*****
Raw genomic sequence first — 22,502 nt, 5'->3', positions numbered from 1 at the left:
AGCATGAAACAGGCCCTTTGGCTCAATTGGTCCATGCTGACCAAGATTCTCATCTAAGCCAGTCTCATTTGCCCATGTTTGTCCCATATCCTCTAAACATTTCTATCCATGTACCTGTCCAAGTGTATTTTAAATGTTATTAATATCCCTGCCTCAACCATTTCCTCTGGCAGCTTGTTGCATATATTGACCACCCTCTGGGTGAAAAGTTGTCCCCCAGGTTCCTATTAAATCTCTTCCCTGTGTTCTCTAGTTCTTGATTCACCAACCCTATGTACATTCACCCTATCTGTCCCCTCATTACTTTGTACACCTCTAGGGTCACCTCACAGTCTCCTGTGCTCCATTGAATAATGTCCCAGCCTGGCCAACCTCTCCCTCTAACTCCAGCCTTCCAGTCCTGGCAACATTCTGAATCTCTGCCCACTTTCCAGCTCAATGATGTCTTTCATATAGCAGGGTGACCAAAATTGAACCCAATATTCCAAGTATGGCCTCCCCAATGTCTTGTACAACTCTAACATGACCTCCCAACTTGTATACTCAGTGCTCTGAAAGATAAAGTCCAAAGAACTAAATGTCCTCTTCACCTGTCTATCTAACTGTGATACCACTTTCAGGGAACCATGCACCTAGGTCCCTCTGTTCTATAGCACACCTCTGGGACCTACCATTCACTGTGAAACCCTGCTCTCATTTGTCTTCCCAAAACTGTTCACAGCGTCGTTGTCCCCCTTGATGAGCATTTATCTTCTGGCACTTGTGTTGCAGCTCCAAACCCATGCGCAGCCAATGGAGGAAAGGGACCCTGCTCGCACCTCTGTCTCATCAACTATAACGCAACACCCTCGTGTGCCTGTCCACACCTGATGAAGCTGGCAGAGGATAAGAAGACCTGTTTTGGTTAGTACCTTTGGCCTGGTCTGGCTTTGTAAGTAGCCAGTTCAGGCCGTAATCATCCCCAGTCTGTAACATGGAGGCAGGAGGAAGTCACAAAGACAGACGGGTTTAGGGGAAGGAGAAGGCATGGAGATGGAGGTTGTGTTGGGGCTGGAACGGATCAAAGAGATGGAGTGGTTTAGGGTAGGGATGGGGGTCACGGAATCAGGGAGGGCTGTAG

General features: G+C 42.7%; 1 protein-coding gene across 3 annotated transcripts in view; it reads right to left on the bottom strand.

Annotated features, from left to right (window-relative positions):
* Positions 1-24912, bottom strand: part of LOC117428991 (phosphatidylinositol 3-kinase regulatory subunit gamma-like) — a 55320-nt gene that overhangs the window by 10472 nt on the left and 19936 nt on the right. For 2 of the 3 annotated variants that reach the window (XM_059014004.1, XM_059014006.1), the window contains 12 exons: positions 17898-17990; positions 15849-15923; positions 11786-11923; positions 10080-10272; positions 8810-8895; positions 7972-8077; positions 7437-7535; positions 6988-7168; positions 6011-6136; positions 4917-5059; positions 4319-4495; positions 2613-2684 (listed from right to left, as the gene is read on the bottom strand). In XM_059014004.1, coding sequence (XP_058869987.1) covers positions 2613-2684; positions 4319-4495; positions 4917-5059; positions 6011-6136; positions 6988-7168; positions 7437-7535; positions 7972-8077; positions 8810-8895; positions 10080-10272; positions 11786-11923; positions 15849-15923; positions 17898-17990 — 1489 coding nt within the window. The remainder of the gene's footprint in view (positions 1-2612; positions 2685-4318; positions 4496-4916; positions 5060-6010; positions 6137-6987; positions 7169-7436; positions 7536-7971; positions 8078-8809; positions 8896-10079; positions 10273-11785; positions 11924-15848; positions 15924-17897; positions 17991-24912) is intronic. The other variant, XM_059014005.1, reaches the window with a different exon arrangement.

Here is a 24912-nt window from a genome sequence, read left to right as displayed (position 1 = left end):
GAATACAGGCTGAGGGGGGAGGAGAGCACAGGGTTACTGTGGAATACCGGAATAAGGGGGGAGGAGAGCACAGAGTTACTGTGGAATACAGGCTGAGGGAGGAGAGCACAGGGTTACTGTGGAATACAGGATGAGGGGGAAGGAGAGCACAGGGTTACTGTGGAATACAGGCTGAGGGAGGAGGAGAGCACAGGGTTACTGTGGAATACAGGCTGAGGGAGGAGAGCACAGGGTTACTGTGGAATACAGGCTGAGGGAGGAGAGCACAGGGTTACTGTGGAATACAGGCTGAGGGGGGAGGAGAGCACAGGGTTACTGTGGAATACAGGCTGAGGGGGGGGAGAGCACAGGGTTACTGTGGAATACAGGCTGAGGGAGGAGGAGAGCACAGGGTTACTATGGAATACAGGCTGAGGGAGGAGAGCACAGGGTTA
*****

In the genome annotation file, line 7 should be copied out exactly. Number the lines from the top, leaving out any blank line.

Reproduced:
GAATACAGGCTGAGGGGGGAGGAGAGCACAGGGTTACTGTGGAATACCGGAATAAGGGGGGAGGAGAGCACAGAGTTACTGTGGAATACAGGCTGAGGGAGGAGAGCACAGGGTTACTGTGGAATACAGGATGAGGGGGAAGGAGAGCACAGGGTTACTGTGGAATACAGGCTGAGGGAGGAGGAGAGCACAGGGTTACTGTGGAATACAGGCTGAGGGAGGAGAGCACAGGGTTACTGTGGAATACAGGCTGAGGGAGGAGAGCACAGGGTTACTGTGGAATACAGGCTGAGGGGGGAGGAGAGCACAGGGTTACTGTGGAATACAGGCTGAGGGGGGGGAGAGCACAGGGTTACTGTGGAATACAGGCTGAGGGAGGAGGAGAGCACAGGGTTACTATGGAATACAGGCTGAGGGAGGAGAGCACAGGGTTA